|I know we had send you a Xmas message from Rio--------but here are a few more facts and pictures of the city. I would say the only way to go to Rio is by boat, the sail in is just amazing---good thing our cabin was on the Port side of the ship. It is very green and tropical and the beaches (Copacabana, Ipanema and Leblon) look amazing. Then you look up and see Christ the Redeemer on Corcovado, Sugarloaf and the huge bridge crossing to Niterol, on the other side of Guanabara Bay.
After docking we took a bus up to Petropolis, about 1 1/2 hrs. north of Rio. The mountains are so beautiful and lush in this area, the roads are narrow and climb steeply. Petropolis is the city were Emperor Dom Pedro had his summer retreat----it is about 10-20 degrees cooler up here than in Rio. Much of the town was designed by a German architect in the mid 1800's and settled by wealthy Cariocas. Loved the vintage feel of the place and the Museum Imperial (former home of the royal family) and St. Peter's church were very interesting. We also enjoyed a Churrasco (Brazilian barbecue or beef, chicken, sausage, pork and other delicacies---I shall not name).
We mentioned before Rio is a city in disrepair, it is a shame, as once it must have been a truly remarkable place---it was called Cidade Maravilhose---Marvelous City. There is a saying there---that if God took seven days to create the world, two of them were spent on Rio de Janerio. Unfortunately with corrupt gov't, things have been let go for so long, I guess many are passed being restored. The streets up the hill where we stayed in the historic area, are like washboards, walking is a hazard, and all we did was climb hills, but the views were incredible.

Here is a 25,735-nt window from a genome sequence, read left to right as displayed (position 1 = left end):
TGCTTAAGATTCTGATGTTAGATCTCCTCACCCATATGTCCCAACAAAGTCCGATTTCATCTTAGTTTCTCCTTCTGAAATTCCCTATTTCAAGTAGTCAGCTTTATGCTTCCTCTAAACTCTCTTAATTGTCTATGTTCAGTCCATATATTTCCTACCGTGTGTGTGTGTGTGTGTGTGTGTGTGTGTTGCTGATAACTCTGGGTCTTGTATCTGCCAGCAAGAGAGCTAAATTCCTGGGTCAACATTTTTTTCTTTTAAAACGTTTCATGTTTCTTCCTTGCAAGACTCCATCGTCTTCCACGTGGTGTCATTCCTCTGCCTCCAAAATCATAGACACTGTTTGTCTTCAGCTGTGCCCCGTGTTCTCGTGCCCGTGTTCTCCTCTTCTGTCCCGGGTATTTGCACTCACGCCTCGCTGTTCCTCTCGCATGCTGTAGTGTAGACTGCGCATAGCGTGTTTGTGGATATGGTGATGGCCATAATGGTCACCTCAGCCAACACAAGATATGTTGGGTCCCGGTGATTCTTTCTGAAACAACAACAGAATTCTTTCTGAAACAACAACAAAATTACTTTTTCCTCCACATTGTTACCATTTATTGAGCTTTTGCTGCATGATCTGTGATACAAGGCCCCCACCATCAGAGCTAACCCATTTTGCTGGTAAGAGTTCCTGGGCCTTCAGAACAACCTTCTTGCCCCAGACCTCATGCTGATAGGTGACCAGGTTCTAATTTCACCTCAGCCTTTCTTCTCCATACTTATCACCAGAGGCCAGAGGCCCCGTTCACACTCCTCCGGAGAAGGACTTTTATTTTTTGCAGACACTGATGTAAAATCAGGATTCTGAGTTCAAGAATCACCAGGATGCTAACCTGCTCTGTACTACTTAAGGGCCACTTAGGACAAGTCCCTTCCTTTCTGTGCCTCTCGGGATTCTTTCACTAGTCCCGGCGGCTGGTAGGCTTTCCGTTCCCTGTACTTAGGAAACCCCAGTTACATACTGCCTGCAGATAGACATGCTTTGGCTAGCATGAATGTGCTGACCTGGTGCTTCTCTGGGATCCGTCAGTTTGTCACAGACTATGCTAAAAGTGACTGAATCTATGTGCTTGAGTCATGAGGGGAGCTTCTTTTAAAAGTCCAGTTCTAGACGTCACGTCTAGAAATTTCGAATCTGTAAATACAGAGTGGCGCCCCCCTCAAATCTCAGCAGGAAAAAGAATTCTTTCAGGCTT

Down in the central part of the city, we visited many churches including the Metropolitan Cathedral, the Nacional Historical Museum, the Praca (former palace, now a modern art gallery), Belas Artes, Opera House, the Casa Barbarosa and our favorite place the Cafe Colombo, with it's Tiffany Glass ceilings, and marble floors and wonderful pastries.
We rode the Bonde (the last Tram in South America) so many times we lost count--going across the Arcos da Lapa (very scary) and up the steep streets of Santa Teresa was always exciting. If we stayed on past our B&B stop we would continue up to Largo dos Guimareas, where there were many little restaurants and art shops. One night we tried an Amazon place---all the spices used on the chicken, where grown in the Amazon--------it was wonderful.
One day we walked up to Chacara do Ceu (now a gallery with European and Asia art), and the Parque das Ruinas (former home of Laurinda Santos) a once beautiful mansion with a spectacular view of Rio and the bay. Then to the famous Ladeira do Selaron (the stairs link the area of Lapa with Santa Teresa)---all done in colored and mosaic tile by Chilean artist Selaron.
The hillsides are all covered with Favelas (we heard there were 900 of them around Rio). They are where most Cariocas live in slum cities, with poor-quality housing and little sanitation. Many are plagued by gangs which is unfortunate, because they are rich in cultural heritage--this is where the Samba, Carnaval and Brazilian soccer all began.
We took a trip up to Sugarloaf(Pao de Acucar) that sits just above Guanabara Bay. First you take a cable car to Morro da Urca and then a second one to the top of Sugarloaf---both have lovely parks surrounding them. Great place for a view of Christ the Redeemer.
The beaches have the best sand I have seen anywhere, but it is soft (you sink easily) and very hot for bare feet. Best to go in the morning, because by noon the beach is a blur of red umbrella's. Sidewalks are all the famous black and white mosaic designs. It was strange to spend Xmas day on a beach in 35 degrees. There is some great restaurants here and many expensive shops. But Rio is so much more than the beaches. Only remember to ask if the B&B has air-conditioning, because the Dona (SAUNA--as David called it) Maria room was NOT the highlight of our time there.